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Turbine tribulations


It was disappointing to read (NCE 8 February) that 'the future of micro-generation has been thrown into question' and that a turbine will 'take 2,457 years to pay for itself', all based on a mere three weeks of data.

The view of the turbine in the article also appears to show a low mast in a wooded area.

If this is the case, I fear that this and other cases of poor siting combined with tabloid style journalism are giving microgeneration an undeserved bad name.

Although it is unacceptable that taxpayers' money be wasted on grants for poorly performing schemes, the well sited larger free standing small-scale turbines can make a signicant contribution to reducing carbon footprint at reasonable cost.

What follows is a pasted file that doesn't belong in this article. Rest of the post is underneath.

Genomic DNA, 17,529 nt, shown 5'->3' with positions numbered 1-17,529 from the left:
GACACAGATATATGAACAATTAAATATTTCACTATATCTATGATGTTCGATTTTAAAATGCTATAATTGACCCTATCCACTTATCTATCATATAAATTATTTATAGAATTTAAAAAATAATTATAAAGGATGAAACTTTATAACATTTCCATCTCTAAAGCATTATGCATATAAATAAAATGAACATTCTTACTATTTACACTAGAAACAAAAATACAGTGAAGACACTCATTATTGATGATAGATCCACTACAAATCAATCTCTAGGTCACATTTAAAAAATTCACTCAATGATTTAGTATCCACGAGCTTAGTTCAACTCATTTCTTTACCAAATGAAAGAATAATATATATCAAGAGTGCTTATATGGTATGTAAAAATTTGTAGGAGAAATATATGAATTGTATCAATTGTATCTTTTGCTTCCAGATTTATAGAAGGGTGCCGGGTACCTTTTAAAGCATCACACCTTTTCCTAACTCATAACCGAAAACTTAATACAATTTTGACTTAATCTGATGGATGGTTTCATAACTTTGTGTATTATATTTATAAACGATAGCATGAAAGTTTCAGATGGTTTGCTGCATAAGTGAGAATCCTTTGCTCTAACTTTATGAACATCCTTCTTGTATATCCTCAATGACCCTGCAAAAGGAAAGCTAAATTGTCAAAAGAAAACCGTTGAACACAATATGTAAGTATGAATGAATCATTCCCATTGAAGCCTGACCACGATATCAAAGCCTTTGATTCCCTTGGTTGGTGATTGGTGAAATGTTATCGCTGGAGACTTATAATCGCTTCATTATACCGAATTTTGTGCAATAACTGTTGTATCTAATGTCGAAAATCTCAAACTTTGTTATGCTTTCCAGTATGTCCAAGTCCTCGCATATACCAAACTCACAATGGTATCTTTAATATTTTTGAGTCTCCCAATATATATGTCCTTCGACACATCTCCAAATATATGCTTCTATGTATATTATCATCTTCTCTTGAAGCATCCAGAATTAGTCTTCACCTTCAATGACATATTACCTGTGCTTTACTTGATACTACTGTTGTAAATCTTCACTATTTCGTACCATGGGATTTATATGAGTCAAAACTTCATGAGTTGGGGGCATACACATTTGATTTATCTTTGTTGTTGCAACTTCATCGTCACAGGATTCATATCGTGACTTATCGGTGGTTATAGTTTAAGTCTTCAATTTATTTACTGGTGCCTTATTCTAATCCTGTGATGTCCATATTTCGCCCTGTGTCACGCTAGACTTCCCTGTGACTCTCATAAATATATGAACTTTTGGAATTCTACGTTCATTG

Even my Proven Energy 6kW turbine on an exposed hilltop in Scotland produced virtually no energy for two windless weeks after commissioning last December. It has now produced 3.5MWh in two months, earning about £300 in a combination of Renewable Obligation Certicates (ROCs) and electricity bill savings.

The capital costs of domestic turbines are still a little too high and not everyone lives on a Scottish hilltop facing southwest. The likes of Large are to be commended for at least wading through the bureaucratic forms and trying to reverse the adverse impact of our activities. I hope their turbine's productivity improves.

Mine cost about £22,000 and qualied for a 30% grant which was capped at £5,000. It should easily pay off in decades rather than millennia.w.

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